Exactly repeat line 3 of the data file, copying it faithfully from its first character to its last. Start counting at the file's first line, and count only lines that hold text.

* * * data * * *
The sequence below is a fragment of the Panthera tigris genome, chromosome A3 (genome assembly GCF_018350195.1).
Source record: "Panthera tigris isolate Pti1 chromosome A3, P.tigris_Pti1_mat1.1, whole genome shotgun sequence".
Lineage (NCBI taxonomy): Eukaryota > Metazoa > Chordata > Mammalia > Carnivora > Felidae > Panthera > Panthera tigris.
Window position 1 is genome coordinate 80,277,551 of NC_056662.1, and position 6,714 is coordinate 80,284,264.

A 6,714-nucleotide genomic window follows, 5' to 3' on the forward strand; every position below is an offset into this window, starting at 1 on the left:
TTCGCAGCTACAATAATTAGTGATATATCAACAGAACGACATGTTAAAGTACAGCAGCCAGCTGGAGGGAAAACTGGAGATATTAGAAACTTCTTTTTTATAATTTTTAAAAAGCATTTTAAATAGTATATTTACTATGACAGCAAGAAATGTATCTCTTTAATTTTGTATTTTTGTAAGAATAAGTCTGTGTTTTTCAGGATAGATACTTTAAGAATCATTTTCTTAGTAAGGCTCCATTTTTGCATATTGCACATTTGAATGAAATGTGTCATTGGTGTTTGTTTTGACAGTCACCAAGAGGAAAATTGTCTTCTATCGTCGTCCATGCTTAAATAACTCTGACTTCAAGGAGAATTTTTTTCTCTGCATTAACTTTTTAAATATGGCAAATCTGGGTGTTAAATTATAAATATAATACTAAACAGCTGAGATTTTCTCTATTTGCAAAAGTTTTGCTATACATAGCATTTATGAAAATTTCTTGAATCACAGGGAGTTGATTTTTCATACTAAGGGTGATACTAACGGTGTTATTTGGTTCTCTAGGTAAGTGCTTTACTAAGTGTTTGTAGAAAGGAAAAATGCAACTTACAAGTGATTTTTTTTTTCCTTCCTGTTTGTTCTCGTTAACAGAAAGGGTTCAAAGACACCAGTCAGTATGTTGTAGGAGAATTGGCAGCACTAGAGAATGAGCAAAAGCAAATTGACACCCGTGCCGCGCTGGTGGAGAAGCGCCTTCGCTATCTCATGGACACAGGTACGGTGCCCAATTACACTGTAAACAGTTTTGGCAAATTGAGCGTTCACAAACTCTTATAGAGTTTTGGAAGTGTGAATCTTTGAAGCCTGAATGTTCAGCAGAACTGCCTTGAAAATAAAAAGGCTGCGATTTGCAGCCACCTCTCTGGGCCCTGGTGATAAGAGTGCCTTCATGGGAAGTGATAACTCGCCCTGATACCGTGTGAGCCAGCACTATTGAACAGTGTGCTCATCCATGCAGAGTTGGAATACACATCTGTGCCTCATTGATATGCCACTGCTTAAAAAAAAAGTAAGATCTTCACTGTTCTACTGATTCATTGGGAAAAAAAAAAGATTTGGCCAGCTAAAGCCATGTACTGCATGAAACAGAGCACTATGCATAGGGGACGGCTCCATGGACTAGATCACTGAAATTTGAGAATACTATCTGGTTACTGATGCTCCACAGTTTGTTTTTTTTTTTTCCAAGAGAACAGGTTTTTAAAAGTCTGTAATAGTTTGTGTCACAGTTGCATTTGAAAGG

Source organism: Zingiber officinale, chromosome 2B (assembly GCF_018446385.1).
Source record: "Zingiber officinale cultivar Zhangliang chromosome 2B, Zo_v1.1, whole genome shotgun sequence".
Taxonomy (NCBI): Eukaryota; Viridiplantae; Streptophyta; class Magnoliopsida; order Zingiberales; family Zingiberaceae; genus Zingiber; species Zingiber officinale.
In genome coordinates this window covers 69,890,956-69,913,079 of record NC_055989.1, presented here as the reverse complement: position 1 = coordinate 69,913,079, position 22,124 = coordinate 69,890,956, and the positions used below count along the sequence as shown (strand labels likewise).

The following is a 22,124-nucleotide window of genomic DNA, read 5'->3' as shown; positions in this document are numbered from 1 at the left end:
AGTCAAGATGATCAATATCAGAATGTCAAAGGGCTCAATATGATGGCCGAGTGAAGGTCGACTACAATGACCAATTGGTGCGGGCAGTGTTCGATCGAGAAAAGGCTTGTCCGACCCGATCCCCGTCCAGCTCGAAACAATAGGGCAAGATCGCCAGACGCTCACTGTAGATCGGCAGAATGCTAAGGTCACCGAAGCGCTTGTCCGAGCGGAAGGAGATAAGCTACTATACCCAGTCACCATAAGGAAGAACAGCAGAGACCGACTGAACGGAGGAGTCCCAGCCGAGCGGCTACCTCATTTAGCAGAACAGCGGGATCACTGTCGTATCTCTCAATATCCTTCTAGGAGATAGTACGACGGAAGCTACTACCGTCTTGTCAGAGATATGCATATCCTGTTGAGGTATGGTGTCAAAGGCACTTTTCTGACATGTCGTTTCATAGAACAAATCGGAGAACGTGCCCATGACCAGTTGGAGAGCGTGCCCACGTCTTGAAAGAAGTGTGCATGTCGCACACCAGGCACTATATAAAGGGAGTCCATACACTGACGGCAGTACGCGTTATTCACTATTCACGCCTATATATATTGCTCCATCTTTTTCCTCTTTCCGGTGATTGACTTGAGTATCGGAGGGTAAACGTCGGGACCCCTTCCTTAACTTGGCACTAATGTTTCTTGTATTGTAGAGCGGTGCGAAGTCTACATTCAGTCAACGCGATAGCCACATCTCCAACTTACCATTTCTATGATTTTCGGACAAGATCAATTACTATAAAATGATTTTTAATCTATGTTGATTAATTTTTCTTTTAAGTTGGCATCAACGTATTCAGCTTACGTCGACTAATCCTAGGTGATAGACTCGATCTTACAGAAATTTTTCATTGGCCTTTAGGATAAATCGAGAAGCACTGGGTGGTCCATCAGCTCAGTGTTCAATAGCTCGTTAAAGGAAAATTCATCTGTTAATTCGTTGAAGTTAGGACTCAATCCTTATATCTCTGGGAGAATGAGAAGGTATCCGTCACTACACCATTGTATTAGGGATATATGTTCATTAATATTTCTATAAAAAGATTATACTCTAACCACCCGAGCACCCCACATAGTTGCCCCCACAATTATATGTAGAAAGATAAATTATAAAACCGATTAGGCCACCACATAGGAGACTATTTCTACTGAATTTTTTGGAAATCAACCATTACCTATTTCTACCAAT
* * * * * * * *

Lineage (NCBI taxonomy): Eukaryota > Metazoa > Chordata > Mammalia > Carnivora > Felidae > Panthera > Panthera tigris.